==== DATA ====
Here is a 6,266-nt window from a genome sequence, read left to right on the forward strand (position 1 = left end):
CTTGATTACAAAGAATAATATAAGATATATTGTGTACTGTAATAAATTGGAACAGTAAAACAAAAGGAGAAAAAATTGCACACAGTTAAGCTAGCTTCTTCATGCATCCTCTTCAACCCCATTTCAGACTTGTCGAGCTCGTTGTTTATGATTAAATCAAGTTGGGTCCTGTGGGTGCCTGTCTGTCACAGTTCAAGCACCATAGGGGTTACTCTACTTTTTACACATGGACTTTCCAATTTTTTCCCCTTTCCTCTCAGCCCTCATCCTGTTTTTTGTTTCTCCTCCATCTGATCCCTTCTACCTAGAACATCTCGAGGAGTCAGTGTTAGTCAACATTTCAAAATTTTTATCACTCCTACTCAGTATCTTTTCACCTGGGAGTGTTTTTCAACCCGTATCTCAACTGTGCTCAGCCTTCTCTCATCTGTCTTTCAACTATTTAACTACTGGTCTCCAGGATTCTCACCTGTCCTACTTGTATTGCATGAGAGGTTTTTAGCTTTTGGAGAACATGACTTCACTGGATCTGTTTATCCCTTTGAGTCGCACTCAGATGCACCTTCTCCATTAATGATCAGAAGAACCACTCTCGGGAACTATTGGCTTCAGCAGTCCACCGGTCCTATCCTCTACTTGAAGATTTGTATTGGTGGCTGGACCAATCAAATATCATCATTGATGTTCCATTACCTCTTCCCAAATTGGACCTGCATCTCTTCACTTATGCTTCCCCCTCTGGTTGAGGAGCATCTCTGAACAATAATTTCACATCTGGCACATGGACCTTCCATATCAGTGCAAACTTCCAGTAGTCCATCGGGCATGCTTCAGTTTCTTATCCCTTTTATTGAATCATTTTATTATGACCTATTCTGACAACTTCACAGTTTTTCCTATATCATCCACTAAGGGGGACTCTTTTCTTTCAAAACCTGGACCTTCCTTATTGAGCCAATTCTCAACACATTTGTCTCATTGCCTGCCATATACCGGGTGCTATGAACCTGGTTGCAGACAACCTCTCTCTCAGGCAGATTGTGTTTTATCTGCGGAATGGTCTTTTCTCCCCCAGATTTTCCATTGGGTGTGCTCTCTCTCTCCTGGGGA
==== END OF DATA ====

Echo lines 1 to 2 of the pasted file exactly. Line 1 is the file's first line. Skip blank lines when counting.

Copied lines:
Here is a 6,266-nt window from a genome sequence, read left to right on the forward strand (position 1 = left end):
CTTGATTACAAAGAATAATATAAGATATATTGTGTACTGTAATAAATTGGAACAGTAAAACAAAAGGAGAAAAAATTGCACACAGTTAAGCTAGCTTCTTCATGCATCCTCTTCAACCCCATTTCAGACTTGTCGAGCTCGTTGTTTATGATTAAATCAAGTTGGGTCCTGTGGGTGCCTGTCTGTCACAGTTCAAGCACCATAGGGGTTACTCTACTTTTTACACATGGACTTTCCAATTTTTTCCCCTTTCCTCTCAGCCCTCATCCTGTTTTTTGTTTCTCCTCCATCTGATCCCTTCTACCTAGAACATCTCGAGGAGTCAGTGTTAGTCAACATTTCAAAATTTTTATCACTCCTACTCAGTATCTTTTCACCTGGGAGTGTTTTTCAACCCGTATCTCAACTGTGCTCAGCCTTCTCTCATCTGTCTTTCAACTATTTAACTACTGGTCTCCAGGATTCTCACCTGTCCTACTTGTATTGCATGAGAGGTTTTTAGCTTTTGGAGAACATGACTTCACTGGATCTGTTTATCCCTTTGAGTCGCACTCAGATGCACCTTCTCCATTAATGATCAGAAGAACCACTCTCGGGAACTATTGGCTTCAGCAGTCCACCGGTCCTATCCTCTACTTGAAGATTTGTATTGGTGGCTGGACCAATCAAATATCATCATTGATGTTCCATTACCTCTTCCCAAATTGGACCTGCATCTCTTCACTTATGCTTCCCCCTCTGGTTGAGGAGCATCTCTGAACAATAATTTCACATCTGGCACATGGACCTTCCATATCAGTGCAAACTTCCAGTAGTCCATCGGGCATGCTTCAGTTTCTTATCCCTTTTATTGAATCATTTTATTATGACCTATTCTGACAACTTCACAGTTTTTCCTATATCATCCACTAAGGGGGACTCTTTTCTTTCAAAACCTGGACCTTCCTTATTGAGCCAATTCTCAACACATTTGTCTCATTGCCTGCCATATACCGGGTGCTATGAACCTGGTTGCAGACAACCTCTCTCTCAGGCAGATTGTGTTTTATCTGCGGAATGGTCTTTTCTCCCCCAGATTTTCCATTGGGTGTGCTCTCTCTCTCCTGGGGA